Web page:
The anonymous poster alleged that the panel arrived at Boeing's plant in Renton, Washington, as part of a fuselage built by Spirit AeroSystems, but that it had an issue that needed to be repaired. The poster said the bolts were not installed when the repairs were complete.

CBS News has confirmed that 737 fuselages arrived at the Boeing plant with so many problems that Spirit AeroSystems assigned a team to be on site to make repairs.

The NTSB told CBS News it is aware of the anonymous post. And when reached by CBS News, Boeing declined to comment, referring CBS News to the NTSB.

"As the air safety agency responsible for investigating this accident, only the U.S. National Transportation Safety Board can release information about the investigation," Boeing's statement read.

A spokesperson for Spirit AeroSystems told CBS News in a statement that it was "precluded from providing information regarding the ongoing investigation, to which it is an active party. As a company, we remain focused on the quality of each aircraft structure that leaves our facilities."  

Ed Pierson, a former Boeing senior manager turned Max whistleblower, told CBS News that the systems and processes described in the post were accurate and phrased in a manner consistent with a Boeing employee. He said he wasn't surprised by the revelation that the panel may not have had bolts.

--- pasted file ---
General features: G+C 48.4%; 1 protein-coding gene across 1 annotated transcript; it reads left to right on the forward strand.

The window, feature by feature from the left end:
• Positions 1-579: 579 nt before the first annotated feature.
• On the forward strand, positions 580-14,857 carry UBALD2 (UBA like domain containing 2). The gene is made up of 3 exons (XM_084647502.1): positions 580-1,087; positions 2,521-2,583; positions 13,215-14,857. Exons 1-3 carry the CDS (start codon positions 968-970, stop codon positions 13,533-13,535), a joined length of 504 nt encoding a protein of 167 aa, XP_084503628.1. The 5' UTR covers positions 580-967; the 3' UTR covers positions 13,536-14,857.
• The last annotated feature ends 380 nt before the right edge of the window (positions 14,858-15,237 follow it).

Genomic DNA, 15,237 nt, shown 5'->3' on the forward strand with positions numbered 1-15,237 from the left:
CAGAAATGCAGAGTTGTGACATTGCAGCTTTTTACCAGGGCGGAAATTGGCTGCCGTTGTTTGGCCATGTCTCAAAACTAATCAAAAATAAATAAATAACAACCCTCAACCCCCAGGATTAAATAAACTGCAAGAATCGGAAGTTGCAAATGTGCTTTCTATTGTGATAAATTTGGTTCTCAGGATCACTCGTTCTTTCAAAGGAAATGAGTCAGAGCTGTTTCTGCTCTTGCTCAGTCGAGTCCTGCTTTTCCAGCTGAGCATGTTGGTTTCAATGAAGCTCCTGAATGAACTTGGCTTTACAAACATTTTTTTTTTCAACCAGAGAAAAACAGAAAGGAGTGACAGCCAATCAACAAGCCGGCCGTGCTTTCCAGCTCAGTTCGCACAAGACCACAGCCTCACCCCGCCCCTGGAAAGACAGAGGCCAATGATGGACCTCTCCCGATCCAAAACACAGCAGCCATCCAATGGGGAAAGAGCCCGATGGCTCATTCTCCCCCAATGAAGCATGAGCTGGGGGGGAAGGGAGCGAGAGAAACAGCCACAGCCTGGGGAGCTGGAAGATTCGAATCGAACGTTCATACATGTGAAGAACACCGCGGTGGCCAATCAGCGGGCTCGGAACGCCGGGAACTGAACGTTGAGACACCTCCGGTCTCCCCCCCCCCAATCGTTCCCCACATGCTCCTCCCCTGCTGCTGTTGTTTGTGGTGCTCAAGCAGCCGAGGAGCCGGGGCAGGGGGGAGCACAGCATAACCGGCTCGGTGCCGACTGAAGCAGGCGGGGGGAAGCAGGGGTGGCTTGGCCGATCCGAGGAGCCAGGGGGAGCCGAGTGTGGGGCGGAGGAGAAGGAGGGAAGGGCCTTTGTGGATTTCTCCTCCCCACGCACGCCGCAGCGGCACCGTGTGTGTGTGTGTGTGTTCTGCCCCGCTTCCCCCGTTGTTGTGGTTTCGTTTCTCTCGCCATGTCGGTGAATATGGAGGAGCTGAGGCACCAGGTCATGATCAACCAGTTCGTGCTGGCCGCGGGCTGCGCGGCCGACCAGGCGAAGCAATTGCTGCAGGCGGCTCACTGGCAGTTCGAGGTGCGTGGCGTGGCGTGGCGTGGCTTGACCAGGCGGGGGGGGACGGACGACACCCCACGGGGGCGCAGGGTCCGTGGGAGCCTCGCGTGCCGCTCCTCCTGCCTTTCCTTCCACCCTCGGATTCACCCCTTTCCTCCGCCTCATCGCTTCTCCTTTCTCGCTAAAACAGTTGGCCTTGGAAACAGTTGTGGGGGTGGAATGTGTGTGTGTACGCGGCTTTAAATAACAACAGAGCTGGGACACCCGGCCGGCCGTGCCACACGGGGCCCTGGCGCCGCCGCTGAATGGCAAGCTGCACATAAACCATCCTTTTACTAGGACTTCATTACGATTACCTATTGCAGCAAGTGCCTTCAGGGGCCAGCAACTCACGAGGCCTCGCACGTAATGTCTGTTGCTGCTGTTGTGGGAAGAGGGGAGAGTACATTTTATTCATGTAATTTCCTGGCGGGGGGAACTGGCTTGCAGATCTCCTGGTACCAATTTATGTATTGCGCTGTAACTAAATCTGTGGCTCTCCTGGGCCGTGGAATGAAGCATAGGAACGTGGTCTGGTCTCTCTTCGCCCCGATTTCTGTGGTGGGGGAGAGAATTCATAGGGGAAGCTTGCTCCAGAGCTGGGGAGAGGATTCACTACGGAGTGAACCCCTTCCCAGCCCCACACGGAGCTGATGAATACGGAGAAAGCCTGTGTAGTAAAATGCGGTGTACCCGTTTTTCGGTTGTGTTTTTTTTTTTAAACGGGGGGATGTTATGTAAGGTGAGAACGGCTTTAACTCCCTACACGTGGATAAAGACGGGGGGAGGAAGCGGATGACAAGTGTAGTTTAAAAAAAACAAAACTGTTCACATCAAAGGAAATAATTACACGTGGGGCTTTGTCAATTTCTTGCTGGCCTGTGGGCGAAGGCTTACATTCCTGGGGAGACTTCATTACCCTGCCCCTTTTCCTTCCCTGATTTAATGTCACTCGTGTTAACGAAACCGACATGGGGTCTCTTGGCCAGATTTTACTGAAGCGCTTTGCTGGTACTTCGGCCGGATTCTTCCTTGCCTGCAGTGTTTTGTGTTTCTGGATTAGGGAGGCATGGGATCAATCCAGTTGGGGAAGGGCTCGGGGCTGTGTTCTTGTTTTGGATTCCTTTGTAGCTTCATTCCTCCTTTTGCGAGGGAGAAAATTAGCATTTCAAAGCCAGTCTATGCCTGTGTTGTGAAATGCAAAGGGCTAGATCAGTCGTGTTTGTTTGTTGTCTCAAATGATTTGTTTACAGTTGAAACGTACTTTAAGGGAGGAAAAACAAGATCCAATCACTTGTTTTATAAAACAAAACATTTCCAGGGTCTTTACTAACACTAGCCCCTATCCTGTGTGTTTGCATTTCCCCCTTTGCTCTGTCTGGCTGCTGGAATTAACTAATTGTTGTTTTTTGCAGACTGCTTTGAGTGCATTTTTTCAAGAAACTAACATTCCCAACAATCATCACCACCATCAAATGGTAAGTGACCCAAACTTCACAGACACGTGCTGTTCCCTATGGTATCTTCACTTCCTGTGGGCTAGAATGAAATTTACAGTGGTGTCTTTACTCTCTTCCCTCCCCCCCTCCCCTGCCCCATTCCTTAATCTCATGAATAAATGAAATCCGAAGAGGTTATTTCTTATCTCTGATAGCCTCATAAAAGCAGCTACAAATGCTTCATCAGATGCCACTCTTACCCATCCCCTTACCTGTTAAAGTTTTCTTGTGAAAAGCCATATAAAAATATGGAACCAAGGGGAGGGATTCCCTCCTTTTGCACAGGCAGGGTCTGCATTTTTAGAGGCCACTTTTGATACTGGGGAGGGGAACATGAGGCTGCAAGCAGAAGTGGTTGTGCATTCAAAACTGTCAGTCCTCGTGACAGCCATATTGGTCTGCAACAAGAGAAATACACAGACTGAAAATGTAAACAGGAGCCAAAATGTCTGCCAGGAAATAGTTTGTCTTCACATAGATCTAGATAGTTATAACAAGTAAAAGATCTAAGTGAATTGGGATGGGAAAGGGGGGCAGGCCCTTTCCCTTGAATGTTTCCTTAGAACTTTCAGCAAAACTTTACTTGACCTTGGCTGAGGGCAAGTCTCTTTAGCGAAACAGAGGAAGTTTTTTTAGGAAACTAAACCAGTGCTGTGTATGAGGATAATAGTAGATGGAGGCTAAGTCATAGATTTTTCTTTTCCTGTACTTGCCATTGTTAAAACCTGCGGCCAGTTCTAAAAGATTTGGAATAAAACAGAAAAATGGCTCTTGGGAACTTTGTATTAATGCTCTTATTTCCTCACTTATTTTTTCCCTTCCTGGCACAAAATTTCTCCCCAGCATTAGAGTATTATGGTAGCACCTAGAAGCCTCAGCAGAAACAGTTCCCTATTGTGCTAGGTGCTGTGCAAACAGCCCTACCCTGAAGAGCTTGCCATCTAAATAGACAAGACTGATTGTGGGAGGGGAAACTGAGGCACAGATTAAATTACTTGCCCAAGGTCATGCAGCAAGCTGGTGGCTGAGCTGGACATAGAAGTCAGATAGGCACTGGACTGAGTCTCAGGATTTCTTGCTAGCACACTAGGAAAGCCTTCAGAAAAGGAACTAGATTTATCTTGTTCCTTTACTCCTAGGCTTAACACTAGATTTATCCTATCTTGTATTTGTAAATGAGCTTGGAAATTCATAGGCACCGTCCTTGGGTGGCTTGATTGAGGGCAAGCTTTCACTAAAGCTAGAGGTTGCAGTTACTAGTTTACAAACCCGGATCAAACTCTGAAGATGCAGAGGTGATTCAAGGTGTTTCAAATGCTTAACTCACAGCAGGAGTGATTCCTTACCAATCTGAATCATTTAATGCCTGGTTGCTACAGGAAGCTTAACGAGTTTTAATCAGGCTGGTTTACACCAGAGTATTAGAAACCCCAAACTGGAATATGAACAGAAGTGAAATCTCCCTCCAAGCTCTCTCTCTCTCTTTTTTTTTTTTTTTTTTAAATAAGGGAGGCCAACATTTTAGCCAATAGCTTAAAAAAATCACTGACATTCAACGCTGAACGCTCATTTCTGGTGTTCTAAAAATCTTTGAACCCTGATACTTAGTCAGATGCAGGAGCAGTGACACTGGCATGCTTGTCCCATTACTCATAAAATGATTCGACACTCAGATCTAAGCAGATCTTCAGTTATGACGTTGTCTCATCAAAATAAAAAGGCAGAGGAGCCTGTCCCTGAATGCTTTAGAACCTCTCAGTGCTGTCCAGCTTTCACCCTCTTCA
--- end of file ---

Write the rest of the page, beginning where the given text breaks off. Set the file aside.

"In fact, the only thing surprising to us is we're so thankful that it wasn't a fatal crash," Pierson said.

On the night of Jan. 5, Alaska Airlines flight 1282 was carrying 174 passengers and six crew members bound for Ontario, California, when a door panel blew out just minutes after takeoff from Portland.

The plane was able to safely return to Portland International Airport. Officials said several people sustained minor injuries, but no one was seriously hurt. 

The lost door panel was later found in the backyard of a high school physics teacher's home in the Portland metropolitan area. Two phones that were sucked out of the plane were also found.

In a letter obtained exclusively by CBS News, Democratic Sen. Tammy Duckworth of Illinois demanded that the Federal Aviation Administration deny Boeing's request for safety waivers on the future 737 Max 7, which is not yet in service.

"The exemption Boeing seeks involves an anti-ice system that can overheat and cause the engine nacelle to break apart and fall off," Duckworth wrote in her letter. "This could generate fuselage-penetrating debris, which could endanger passengers in window seats behind the wing and/or result in a loss of control of the aircraft."

She noted that Boeing has indicated it won't have a fix for this issue until 2026. 

"It is such a bold-faced attempt to put profits over the safety of the flying public," Duckworth told CBS News. "It astonishes me that they would do this."

Boeing Thursday will pause production at its Renton factory for a safety stand-down focused on improving quality.

"Boeing is better than this, Flight 1282 should never have happened," Alaska Airlines CEO Ben Minicucci told NBC News Tuesday. 

In a Jan. 9 meeting, Calhoun admitted to employees that Boeing is "acknowledging our mistake" in the wake of the event. Multiple passengers who were aboard Flight 1282 have filed a class-action lawsuit against Boeing.

Aimee Picchi contributed to this report.